On April 11, three Blair parents and the CEO of a fast-growing sports fundraising platform called PledgeIt hosted a Society of Skeptics presentation that lightly mimicked the reality show Shark Tank, in which start-up companies pitch their businesses to investors.
In an hour-long program that included a pitch from Scott Shirley, CEO of PledgeIt, to real-life angel investors Liz Sigety P’16 ’18 ’20 ’21, John Moore P’19 and Ron Insana P’16 ’20 ’21, students and faculty haad the opportunity to learn about the growing network of individuals around the world who commit their own money to fledging and high-risk companies, often in the fields of technology or life sciences, at early stages of their development.
To watch a video of the presentation, filmed by Aidan Riano '20, click "play" below.
As a partner at Fox Rothschild, LLP, a law firm with over 750 attorneys nationwide, Ms. Sigety, based outside of Philadelphia, Pennsylvania, co-chairs the firm’s Emerging Companies and Venture Finance practice, focusing on the representation of emerging technology and life science companies, as well as companies growing through franchising, licensing and distribution. She also is a Managing Director and Co-Founder of the angel investors network Delaware Crossing Investor Group, which was founded in 2004. With this kind of experience, it is fitting that she will lead the 2017 Herman Hollerith Lecture on Innovation and Entrepreneurship at Blair.
After a brief “moment of education,” during which Ms. Sigety explained what an angel investor group is and detail the main aspects of an entrepreneur’s pitch to angel investors, Ms. Sigety turned the mic over to Mr. Shirley, who pitched his company to the panel of investors, a presentation that was followed by questions from the panel and audience. Ms. Sigety’s fellow panelists have supported many companies over the course of their careers, with Mr. Moore personally funding many companies on behalf of Investors Circle Philadelphia, and Mr. Insana, a CNBC contributor, investing in alternative assets and small businesses in less-formal ways over the years. After the pitch, Mr. Insana questioned Mr. Shirley about his thoughts on the presentation and Mr. Moore gave feedback to PledgeIt and deliver the three-parent panel’s decision to the audience. This was followed by a question-and-answer session.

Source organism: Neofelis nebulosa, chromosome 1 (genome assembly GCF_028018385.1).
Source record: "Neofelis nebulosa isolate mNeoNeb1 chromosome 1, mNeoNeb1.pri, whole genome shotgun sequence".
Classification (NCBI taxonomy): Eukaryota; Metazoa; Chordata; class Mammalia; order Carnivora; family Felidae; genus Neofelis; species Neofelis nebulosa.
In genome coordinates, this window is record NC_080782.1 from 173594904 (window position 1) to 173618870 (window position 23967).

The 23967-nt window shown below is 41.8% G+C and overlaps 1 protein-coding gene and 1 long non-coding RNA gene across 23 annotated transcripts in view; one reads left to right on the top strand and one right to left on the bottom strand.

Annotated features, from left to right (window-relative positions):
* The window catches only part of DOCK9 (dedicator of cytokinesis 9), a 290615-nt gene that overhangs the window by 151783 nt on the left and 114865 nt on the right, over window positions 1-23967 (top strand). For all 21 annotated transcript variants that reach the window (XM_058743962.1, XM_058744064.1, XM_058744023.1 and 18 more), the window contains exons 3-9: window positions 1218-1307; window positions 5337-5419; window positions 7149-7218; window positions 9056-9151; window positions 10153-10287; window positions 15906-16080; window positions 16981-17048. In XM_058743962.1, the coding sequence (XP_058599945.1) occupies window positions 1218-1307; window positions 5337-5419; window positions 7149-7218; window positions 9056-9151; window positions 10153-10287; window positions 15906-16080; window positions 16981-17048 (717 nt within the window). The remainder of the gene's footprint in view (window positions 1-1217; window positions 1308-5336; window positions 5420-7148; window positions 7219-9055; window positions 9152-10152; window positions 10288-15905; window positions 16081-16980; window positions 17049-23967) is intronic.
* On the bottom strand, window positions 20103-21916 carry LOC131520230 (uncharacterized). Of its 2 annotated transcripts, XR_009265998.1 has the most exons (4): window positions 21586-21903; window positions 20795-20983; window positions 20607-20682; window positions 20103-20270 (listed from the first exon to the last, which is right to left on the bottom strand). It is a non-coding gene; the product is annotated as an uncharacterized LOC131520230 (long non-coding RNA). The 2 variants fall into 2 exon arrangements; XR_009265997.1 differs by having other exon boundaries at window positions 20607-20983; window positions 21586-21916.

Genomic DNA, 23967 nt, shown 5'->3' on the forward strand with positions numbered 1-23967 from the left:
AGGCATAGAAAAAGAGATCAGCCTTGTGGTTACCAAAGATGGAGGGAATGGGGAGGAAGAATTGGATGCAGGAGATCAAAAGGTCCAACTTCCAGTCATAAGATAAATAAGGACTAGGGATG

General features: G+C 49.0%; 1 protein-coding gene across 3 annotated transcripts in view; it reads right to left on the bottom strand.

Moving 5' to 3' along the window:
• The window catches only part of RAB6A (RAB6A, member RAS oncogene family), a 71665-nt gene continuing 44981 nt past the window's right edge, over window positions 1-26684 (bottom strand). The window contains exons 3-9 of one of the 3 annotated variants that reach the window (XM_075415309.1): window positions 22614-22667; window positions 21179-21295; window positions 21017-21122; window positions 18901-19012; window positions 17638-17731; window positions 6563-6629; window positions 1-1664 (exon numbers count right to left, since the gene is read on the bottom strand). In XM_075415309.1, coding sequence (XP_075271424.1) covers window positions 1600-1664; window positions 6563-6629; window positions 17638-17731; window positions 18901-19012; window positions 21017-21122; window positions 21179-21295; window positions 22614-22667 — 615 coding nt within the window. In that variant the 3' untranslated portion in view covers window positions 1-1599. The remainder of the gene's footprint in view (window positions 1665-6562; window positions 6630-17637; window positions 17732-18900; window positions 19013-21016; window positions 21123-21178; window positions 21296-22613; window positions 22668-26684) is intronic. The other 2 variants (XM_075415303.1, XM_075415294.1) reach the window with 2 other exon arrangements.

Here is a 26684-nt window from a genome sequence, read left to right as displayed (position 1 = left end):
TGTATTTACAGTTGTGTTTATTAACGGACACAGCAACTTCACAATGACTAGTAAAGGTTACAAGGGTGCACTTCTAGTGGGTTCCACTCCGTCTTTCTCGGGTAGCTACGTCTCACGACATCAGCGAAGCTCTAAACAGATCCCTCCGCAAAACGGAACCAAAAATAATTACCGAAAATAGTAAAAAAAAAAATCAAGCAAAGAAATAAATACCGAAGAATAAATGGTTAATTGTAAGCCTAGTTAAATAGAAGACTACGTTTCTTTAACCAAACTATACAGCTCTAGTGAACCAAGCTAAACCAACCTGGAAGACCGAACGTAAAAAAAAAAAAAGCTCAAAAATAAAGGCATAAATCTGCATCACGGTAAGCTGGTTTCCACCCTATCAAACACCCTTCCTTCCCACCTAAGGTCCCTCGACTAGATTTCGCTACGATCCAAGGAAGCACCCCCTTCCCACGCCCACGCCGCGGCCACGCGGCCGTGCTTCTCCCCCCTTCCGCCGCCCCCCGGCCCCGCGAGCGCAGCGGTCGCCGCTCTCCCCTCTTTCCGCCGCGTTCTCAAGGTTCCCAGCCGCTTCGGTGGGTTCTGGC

“Not only am I personally and professionally passionate about angel investing, but I know that Blair students will see more and more of an emphasis on entrepreneurship as they reach their next level of education,” said Ms. Sigety, who has committed her own resources to more than 30 start-ups through Delaware Crossing and supports entrepreneurship professionally through the representation of her clients and building an Emerging Companies Resource Center at Fox Rothschild. “It seems that every college and university has accelerators and incubators to help these early stage businesses grow. In many ways, starting a business is easier than ever, but breaking through as the next Facebook or StubHub is a whole lot harder.”
Beyond imparting to the Blair community the risks and rewards of angel investing, Ms. Sigety hopes her enthusiasm for the subject was infectious. “The Delaware Crossing Investor Group is my baby, and we will invest anywhere between $500,000 to $1.1 million a year, depending on how excited our members are about the companies that pitch us,” she explained. “You have to understand that it is a high-risk gamble sometimes; of 10 companies, about six will flat-out fail. But you hope that the one that does break through the roof makes up for those losses.”
The annual Herman Hollerith Lecture on Innovation and Entrepreneurship was established at Blair in 2001 by Richard Hollerith Jr., father of Susan S. Cashin '85 (formerly Susan Hollerith). The series is named in memory of Mr. Hollerith’s grandfather, Herman Hollerith, the son of German immigrants and an 1879 graduate of the Columbia College School of Mines. In 1890, Herman Hollerith developed an electrically driven census system that reads punch cards, and 21 years later, his office machine business merged with Computing-Tabulating-Recording Co., which changed its name to IBM in 1924. The Economist magazine has named the punch card/data tabulation revolution one of the most significant innovations in the last 500 years.
Blair’s Society of Skeptics was established as a forum for students and faculty to discuss and debate important global issues; it has grown to become one of the premier high school lecture series in the United States. Each week, speakers from the political, social, scientific, economic and literary arenas share their unique perspectives with students, who are encouraged to engage with presenters, asking questions and debating points of view.
The program was an outgrowth of the Blair International Society, begun in 1937. Forty years later, former history department chair Elliott Trommald, PhD, Hon.’65, established the modern Skeptics program as a regular forum for student discussion and debate; history teacher Martin Miller, PhD, took over in the mid-1980s and molded the program into a weekly lecture series, one that has since continued without interruption. Under the tutelage of Dr. Miller, Skeptics has featured a wide variety of speakers who are engaging, accomplished in their respective fields and often controversial. For a listing of upcoming Skeptics programs, please click here.